Review: Wake Up,
Sleeping Beauty wakes up to interactive theatre
By Byron Toben
The Centaur Theatre has hosted a number of one-time Saturday morning specials aimed at children. Now comes one that theatre aficionados of all ages should try to catch.
The show is called Wake Up, Sleeping Beauty. It does have a sleeping lady, but the audience is invited to devise the happy ending. That ending might not be what the Brothers Grimm had in mind back in 1812. This script is written by Julia Ainsworth who, together with director Rosaruby Kagan, instigated the Live Action Theatre Project Collective. Ms. Ainsworth (Unfit For Bears), a drama teacher and improv theatre fan, and Ms. Kagan (Bunny, Bunny) are well suited for this collaboration.
They have inveigled NDG residents Lise Vigneault and Will Ward to join Leigh Anne Taylor and Elizabeth Yale in the shebang. Ms. Vigneault, a stalwart of many shows at the Théâtre Ste-Catherine, is always intensely funny.
In 1959, Walt Disney’s animated film Sleeping Beauty came out to little acclaim. Since then, it has been re-evaluated as one of his greatest.
Back in 1963, Andy Warhol produced a 5-hour film called Sleep which actually showed his friend sleeping straight thru. I saw it years later and walked out after 20 minutes, as did nine viewers on opening night. It is not known if Valerie Solanas, who shot Warhol in 1968, ever suffered thru Sleep, but if so, that would be mitigating circumstances.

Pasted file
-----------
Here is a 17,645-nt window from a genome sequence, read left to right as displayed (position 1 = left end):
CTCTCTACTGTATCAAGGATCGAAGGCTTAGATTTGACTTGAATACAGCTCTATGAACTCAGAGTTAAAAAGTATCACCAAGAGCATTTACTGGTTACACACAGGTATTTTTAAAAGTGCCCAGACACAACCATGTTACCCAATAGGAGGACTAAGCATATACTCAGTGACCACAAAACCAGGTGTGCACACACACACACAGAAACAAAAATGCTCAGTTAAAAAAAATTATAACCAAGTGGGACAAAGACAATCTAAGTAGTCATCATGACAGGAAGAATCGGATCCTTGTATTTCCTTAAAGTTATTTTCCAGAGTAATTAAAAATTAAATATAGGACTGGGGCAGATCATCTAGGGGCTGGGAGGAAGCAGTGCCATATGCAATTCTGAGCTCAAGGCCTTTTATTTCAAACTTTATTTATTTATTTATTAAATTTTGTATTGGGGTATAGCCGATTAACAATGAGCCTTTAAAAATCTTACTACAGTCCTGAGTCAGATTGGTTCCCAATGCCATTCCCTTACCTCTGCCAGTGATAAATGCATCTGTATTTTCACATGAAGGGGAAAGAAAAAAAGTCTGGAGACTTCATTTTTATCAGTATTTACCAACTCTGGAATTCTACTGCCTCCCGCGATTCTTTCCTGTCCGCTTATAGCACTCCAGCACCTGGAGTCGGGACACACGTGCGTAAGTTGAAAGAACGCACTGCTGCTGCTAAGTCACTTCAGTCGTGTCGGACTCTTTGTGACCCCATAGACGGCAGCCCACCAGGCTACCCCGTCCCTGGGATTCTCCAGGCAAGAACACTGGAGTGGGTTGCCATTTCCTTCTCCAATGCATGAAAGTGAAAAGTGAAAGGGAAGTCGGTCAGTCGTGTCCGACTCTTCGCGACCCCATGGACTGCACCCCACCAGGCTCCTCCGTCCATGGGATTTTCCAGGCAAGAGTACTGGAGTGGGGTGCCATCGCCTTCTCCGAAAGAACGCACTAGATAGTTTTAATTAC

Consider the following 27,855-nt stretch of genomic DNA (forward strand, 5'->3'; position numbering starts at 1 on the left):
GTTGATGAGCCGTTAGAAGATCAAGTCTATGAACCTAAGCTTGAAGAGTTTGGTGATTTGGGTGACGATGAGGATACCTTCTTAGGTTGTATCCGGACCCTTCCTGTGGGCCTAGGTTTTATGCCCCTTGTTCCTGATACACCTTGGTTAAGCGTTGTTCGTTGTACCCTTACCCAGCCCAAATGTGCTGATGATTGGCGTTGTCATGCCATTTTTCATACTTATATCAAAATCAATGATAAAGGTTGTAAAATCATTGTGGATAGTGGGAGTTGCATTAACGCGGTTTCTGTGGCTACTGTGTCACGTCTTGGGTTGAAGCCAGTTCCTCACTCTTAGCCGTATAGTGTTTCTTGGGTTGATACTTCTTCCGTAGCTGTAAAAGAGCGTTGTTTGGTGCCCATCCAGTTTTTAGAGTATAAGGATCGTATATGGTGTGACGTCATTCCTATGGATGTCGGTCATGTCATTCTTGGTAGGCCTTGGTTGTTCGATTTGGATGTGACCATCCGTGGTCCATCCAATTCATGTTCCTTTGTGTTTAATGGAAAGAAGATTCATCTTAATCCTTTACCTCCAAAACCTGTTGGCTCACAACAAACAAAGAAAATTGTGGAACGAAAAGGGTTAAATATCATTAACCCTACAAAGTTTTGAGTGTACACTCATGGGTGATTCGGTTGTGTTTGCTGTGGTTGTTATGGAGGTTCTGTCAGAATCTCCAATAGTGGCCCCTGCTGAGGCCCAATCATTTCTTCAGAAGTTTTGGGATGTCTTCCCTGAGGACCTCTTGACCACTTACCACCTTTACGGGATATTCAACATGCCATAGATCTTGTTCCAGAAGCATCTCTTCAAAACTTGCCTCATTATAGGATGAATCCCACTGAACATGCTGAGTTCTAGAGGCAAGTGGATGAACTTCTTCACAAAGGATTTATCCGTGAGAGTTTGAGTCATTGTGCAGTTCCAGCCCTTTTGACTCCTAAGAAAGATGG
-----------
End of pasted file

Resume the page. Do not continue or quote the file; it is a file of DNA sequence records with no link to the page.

The show is called Wake Up, Sleeping Beauty. It does have a sleeping lady, but the audience is invited to devise the happy ending.
It will be interesting how the children in the audience — or the inner child in the adults — interact to wake up the still youthful looking 100 year old gal. Out of the mouths of babes oft come insights.
Wake Up, Sleeping Beauty appears at the Centaur Theatre on Saturday, November 28 at 10:30 am.
Tickets are $8 (adults), $6 (children 7-12)
Information at 514-288-3161 or centaurtheatre.com/children-s-theatre
Image: courtesy of the Centaur Theatre.
Byron Toben is the immediate past-president of the Montreal Press Club.